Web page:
The 2018 FIFA World Cup in Russia kicks off on June 14th. For soccer fans, it’s a month-long excuse to watch endless back-to-back soccer matches while supping down a few beers.
But if you’re more of a cat supporter, the 2018 FIFA World Cup is a handy prompt to expand your cat knowledge by buffing up on these feline facts from some of the notable teams involved.
Russia Hearts Cats
Russia is the host country for the 2018 FIFA World Cup. The team isn’t tipped to do well in the tournament — but its citizens are confirmed cat lovers with surveys suggesting Russia has the highest number of cat owners out of any country in the world. Apparently this feline fanaticism harks back to the 1700s when Empress Elizabeth ruled and cats were brought to her palace to live out luxurious lives under the guise of vermin protection officers.
Peru’s Famous Cat Park
Peru is taking part in the 2018 FIFA World Cup for the first time in 36 years. While the South American country might be most associated with the adventures of Paddington Bear, the capital city of Lima also hosts the famous Kennedy Park, which is colloquially known as the Cat Park. It’s home to over 150 very people-friendly cats and has become a bona fide tourist hot spot.
Spain’s Political Cats
In the town of Trigueros del Valle in Spain, cats (and dogs) have been officially granted the same rights as humans. Defining the animals as “non-human neighbors,” the town of approximately 300 residents voted that they wanted to “dignify the lives of cats and dogs.” In practice, this is part of an attempt to bring an end to animal abuse while addressing (and caring for) the town’s stray cat issues.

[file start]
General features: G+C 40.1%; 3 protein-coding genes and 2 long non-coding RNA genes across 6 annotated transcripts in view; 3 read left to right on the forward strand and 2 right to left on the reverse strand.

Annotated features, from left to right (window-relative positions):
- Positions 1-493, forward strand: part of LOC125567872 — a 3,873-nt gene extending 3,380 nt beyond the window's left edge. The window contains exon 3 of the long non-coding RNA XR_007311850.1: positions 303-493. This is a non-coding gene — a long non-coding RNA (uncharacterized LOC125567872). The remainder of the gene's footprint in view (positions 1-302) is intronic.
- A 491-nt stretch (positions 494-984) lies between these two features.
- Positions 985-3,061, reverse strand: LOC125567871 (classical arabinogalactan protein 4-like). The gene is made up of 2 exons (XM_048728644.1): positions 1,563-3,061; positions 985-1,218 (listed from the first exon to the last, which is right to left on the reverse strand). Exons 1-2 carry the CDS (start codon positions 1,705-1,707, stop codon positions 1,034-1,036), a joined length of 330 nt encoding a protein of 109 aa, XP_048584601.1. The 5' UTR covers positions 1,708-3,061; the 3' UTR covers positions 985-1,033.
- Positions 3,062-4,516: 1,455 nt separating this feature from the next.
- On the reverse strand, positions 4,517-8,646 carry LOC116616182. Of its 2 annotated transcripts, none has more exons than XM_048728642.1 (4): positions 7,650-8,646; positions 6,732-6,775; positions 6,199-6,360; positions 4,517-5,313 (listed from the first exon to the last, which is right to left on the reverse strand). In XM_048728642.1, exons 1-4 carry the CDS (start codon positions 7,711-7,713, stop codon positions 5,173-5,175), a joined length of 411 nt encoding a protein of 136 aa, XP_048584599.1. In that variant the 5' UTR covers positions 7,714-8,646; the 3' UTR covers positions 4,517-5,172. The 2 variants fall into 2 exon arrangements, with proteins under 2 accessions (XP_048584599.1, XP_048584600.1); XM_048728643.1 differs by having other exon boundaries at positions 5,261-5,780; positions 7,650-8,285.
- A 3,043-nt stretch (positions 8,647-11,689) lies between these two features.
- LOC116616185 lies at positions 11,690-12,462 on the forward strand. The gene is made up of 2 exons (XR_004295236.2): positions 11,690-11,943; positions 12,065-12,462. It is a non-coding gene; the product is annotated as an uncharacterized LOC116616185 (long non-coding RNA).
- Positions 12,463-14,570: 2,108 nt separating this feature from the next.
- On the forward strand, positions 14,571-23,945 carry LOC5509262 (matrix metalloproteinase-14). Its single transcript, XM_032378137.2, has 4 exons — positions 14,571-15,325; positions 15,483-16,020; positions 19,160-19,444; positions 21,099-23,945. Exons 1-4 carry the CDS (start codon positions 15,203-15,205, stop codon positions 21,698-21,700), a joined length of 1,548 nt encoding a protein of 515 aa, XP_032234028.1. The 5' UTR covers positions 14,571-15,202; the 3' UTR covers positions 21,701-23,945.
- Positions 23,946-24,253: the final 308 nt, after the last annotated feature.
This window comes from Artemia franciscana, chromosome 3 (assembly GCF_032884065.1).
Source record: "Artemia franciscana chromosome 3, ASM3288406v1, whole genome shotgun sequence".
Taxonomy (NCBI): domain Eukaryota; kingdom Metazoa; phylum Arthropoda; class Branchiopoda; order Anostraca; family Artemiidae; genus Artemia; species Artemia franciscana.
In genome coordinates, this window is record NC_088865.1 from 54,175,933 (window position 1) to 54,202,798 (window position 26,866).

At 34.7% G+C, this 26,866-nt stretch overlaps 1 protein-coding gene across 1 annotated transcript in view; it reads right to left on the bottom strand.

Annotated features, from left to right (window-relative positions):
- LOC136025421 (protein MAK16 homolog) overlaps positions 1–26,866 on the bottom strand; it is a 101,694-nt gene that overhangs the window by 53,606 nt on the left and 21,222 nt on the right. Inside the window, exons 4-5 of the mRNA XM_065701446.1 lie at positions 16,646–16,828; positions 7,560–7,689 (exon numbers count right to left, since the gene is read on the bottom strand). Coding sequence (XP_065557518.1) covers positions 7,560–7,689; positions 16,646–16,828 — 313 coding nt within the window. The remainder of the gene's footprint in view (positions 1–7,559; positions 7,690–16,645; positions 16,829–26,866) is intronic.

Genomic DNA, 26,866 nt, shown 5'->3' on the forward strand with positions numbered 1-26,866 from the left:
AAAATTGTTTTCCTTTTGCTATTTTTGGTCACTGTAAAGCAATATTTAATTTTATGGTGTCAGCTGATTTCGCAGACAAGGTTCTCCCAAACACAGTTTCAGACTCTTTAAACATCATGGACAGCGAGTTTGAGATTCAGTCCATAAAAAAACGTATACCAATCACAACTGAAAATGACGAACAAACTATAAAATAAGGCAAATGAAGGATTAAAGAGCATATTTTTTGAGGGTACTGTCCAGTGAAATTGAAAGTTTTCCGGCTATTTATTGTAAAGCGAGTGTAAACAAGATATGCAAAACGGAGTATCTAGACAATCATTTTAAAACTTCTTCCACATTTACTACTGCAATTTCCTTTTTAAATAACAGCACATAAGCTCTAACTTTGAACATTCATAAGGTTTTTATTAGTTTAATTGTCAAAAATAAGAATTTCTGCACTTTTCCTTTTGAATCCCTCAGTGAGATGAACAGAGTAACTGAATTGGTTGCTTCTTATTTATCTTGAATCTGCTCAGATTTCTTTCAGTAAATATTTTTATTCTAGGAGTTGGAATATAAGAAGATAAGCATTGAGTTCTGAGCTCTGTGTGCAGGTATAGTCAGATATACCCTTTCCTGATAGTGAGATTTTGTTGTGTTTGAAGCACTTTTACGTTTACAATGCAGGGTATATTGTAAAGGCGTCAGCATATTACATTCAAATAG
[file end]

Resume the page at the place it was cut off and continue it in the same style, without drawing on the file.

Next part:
Japan’s Pop Culture Cat Obsession
When it comes to pop culture cats, Japan rules. The country has given us animated characters like Hello Kitty and Doraemon, become the world leader in cat cafes, and spread the Maneki Neko good luck charm (aka the raised paw cat statue you’ll find in stores and restaurants) around the world. But there’s a religious origin behind the country’s obsession: Cats were originally brought over on ships from China as guardians of ancient Buddhist scriptures that were being transported on board.
Croatia’s Feral Cat Scene
The Old Town area of Dubrovnik in Croatia is awash with cats. Locals care for these kitties, who spend their days roaming around the churches and monuments of the area. It’s said that the proliferation of cats comes from a lack of a TNR culture — but the town seems happy to step up and care for the felines no matter how many they number.
Costa Rica’s Wild Cats
Costa Rica is a haven for wild cats. The country can count on at least six different species of wild cats prowling around its land: The Ocelot, Margay, Jaguar, Puma, Jaguarundi and Oncilla. Of the wild cats you might not have heard much about, the Jaguarundi is often said to resemble a weasel and the Oncilla is a small and shy wild cat who likes to hang out up in the mountains.
Iceland’s Christmas Cat
Iceland has an official Christmas Cat. He’s named Jólakötturinn and, according to festive mythology, he lives with the parents of Iceland’s 13 — count ’em — Santa Clauses. The cat also apparently loves to chow down on human flesh — although if you receive a new piece of clothing and wear it before Christmas, you’ll be safe from Jólakötturinn’s fangs.